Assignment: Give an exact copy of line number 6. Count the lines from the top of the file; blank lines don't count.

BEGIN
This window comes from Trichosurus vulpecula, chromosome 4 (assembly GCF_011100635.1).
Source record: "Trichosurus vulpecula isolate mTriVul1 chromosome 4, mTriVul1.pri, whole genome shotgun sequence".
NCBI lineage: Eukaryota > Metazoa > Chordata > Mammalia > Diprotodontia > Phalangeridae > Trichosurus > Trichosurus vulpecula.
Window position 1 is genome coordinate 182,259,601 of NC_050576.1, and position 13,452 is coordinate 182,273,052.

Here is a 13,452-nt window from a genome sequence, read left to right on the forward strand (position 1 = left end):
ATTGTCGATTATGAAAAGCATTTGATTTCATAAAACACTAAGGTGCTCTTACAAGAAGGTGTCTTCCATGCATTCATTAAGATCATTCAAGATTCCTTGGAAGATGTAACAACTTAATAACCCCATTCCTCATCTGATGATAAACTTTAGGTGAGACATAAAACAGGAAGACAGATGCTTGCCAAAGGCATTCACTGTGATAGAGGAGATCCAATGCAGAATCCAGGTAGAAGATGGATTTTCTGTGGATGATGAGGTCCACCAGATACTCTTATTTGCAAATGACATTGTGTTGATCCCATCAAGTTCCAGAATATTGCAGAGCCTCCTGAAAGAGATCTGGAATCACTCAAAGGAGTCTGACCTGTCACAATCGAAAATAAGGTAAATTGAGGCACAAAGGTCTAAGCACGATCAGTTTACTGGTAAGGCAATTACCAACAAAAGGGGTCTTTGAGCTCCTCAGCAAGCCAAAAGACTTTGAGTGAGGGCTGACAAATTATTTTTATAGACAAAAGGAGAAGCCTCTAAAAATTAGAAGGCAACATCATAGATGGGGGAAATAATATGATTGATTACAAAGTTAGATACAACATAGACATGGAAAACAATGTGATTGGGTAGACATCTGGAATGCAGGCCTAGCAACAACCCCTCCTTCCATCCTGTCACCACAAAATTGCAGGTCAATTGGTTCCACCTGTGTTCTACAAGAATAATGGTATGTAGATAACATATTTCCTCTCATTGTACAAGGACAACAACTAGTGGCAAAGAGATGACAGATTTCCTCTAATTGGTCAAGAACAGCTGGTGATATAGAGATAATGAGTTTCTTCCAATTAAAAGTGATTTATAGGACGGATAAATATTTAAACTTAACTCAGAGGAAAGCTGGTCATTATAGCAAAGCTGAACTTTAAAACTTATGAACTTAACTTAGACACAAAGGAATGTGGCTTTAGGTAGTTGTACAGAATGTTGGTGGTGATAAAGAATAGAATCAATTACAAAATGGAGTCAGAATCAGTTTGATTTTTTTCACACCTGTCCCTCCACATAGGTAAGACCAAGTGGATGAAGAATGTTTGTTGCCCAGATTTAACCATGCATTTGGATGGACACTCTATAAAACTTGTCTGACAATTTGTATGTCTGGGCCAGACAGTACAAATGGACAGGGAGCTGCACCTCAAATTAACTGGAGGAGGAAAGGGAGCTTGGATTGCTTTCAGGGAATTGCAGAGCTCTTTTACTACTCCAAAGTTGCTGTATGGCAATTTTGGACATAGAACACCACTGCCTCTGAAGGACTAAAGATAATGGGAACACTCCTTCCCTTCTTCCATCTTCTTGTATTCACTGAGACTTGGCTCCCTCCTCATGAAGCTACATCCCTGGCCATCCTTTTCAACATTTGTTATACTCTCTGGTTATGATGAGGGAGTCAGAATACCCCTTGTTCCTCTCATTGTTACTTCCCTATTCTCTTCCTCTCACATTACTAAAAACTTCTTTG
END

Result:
ATTGTCGATTATGAAAAGCATTTGATTTCATAAAACACTAAGGTGCTCTTACAAGAAGGTGTCTTCCATGCATTCATTAAGATCATTCAAGATTCCTTGGAAGATGTAACAACTTAATAACCCCATTCCTCATCTGATGATAAACTTTAGGTGAGACATAAAACAGGAAGACAGATGCTTGCCAAAGGCATTCACTGTGATAGAGGAGATCCAATGCAGAATCCAGGTAGAAGATGGATTTTCTGTGGATGATGAGGTCCACCAGATACTCTTATTTGCAAATGACATTGTGTTGATCCCATCAAGTTCCAGAATATTGCAGAGCCTCCTGAAAGAGATCTGGAATCACTCAAAGGAGTCTGACCTGTCACAATCGAAAATAAGGTAAATTGAGGCACAAAGGTCTAAGCACGATCAGTTTACTGGTAAGGCAATTACCAACAAAAGGGGTCTTTGAGCTCCTCAGCAAGCCAAAAGACTTTGAGTGAGGGCTGACAAATTATTTTTATAGACAAAAGGAGAAGCCTCTAAAAATTAGAAGGCAACATCATAGATGGGGGAAATAATATGATTGATTACAAAGTTAGATACAACATAGACATGGAAAACAATGTGATTGGGTAGACATCTGGAATGCAGGCCTAGCAACAACCCCTCCTTCCATCCTGTCACCACAAAATTGCAGGTCAATTGGTTCCACCTGTGTTCTACAAGAATAATGGTATGTAGATAACATATTTCCTCTCATTGTACAAGGACAACAACTAGTGGCAAAGAGATGACAGATTTCCTCTAATTGGTCAAGAACAGCTGGTGATATAGAGATAATGAGTTTCTTCCAATTAAAAGTGATTTATAGGACGGATAAATATTTAAACTTAACTCAGAGGAAAGCTGGTCATTATAGCAAAGCTGAACTTTAAAACTTATGAACTTAACTTAGACACAAAGGAATGTGGCTTTAGGTAGTTGTACAGAATGTTGGTGGTGATAAAGAATAGAATCAATTACAAAATGGAGTCAGAATCAGTTTGATTTTTTTCACACCTGTCCCTCCACATAGGTAAGACCAAGTGGATGAAGAATGTTTGTTGCCCAGATTTAACCATGCATTTGGATGGACACTCTATAAAACTTGTCTGACAATTTGTATGTCTGGGCCAGACAGTACAAATGGACAGGGAGCTGCACCTCAAATTAACTGGAGGAGGAAAGGGAGCTTGGATTGCTTTCAGGGAATTGCAGAGCTCTTTTACTACTCCAAAGTTGCTGTATGGCAATTTTGGACATAGAACACCACTGCCTCTGAAGGACTAAAGATAATGGGAACACTCCTTCCCTTCTTCCATCTTCTTGTATTCACTGAGACTTGGCTCCCTCCTCATGAAGCTACATCCCTGGCCATCCTTTTCAACATTTGTTATACTCTCTGGTTATGATGAGGGAGTCAGAATACCCCTTGTTCCTCTCATTGTTACTTCCCTATTCTCTTCCTCTCACATTACTAAAAACTTCTTTG